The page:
The Singaporean economy is expected to grow this year despite the potential of a US-Chinese trade war, according to the Monetary Authority of SingaporeMonetary Authority of Singapore (MAS) in its biannual macroeconomic review.
Growth would come from trade in areas like electronics amid sustained global demand.
Memory chip-makers and other parts of the semiconductor sector were especially well-positioned for growth, according to MAS.
A strong labour market and consumer spending would also boost growth, the report said.
Due to strong industrial links ties between Singapore and China, US tariffs on Chinese exports might hit the Lion City’s GDP, it said, while adding that the impact was likely to be limited.
“The direct impact from tariff actions announced thus far should be limited [but] a loss of confidence could quickly dampen economic growth and pose some downside risk to Singapore’s economic growth outlook.”
The central bank forecast this year’s GDP to be slightly above the middle of the forecast range of 1.5 per cent to 3.5 per cent, unchanged from its monetary policy announcement earlier this month.
MAS repeated its view that inflation would remain in the upper half of the 1 per cent to 2 per cent forecast range during 2018. Wage growth should pick up as the labour market continued to recover, allowing for 3.5-per-cent growth in wages after 3 per cent in 2017, the finance chiefs said.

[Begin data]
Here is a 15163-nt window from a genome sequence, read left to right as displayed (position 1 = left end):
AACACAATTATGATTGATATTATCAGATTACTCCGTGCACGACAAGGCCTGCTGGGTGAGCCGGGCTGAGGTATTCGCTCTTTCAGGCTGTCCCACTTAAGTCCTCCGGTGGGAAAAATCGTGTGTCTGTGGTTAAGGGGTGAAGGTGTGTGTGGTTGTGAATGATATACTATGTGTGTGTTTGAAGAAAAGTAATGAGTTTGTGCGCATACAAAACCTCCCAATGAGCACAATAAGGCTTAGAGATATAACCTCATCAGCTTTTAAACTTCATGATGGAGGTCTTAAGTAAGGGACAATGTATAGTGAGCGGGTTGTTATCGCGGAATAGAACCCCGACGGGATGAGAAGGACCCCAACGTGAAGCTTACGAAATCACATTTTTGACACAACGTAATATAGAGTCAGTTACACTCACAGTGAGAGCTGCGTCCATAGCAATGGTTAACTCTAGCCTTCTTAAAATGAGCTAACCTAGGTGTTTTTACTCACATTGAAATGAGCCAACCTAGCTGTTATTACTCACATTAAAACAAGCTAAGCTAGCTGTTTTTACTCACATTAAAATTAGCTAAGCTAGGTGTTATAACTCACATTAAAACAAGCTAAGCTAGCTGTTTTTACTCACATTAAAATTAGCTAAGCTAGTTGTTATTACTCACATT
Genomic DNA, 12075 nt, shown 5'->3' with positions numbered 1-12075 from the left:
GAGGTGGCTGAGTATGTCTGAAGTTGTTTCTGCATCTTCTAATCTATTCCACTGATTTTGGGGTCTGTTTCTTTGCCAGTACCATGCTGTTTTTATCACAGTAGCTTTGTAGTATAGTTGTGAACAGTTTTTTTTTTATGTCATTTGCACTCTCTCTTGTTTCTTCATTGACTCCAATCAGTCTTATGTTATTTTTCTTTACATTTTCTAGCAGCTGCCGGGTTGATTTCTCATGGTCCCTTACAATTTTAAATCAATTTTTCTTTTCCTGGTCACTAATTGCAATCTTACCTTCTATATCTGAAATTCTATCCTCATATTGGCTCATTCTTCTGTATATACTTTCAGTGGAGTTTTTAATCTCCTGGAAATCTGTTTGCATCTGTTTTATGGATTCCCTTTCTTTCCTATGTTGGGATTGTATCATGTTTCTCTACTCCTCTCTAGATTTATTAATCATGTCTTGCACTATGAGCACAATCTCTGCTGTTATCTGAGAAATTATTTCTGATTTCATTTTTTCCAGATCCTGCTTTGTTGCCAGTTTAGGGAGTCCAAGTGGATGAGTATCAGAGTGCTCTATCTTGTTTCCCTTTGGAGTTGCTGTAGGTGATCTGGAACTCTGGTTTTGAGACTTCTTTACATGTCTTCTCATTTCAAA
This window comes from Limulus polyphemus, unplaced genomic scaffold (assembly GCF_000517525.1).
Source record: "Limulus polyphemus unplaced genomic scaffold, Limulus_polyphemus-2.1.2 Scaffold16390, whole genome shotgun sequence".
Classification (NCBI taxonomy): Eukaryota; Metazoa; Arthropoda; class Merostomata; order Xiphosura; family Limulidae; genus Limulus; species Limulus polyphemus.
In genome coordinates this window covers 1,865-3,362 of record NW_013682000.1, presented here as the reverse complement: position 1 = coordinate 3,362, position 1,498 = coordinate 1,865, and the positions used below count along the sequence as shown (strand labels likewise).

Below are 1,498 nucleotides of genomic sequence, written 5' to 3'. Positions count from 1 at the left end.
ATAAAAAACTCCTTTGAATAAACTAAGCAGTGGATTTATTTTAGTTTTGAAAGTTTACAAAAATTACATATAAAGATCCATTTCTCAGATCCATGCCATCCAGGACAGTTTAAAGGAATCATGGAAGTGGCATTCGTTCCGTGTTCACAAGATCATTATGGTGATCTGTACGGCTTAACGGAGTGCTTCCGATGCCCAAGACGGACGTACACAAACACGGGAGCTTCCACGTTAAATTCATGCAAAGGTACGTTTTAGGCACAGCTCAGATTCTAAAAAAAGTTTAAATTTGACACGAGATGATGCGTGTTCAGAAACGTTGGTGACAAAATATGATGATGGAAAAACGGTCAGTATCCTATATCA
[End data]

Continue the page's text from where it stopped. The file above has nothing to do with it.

Singapore’s Intellectual Property Office has announced an initiative to expedite the patent-granting process for fintech-related apps like blockchain-based payments.
A blockchain is a continuously growing list of records, called blocks, which are linked and secured using cryptography. Blockchain was invented in 2008 for use in the cryptocurrency bitcoin, as its public transaction ledger.
It said the FinTech Fast Track programme hoped to shorten the process from about two years to around six months.
In defining how an application can fall under the fintech category, the office said a technology that used blockchain to ease banking payments would be eligible.
The office’s statement said: “The incorporation of blockchain technology to improve the security and efficiency of clearing and settlement across borders for transaction and payment is deemed as an invention.”
Currently, MAS leads a cross-border payment system built on a blockchain platform called Project Ubin, in partnership with the Canadian central bank.
An April initiative by the Singapore authorities opened a blockchain competition with government funding to reward successful blockchain startups.
Singapore’s export-driven economy is susceptible to a trade war. Picture credit: Wikimedia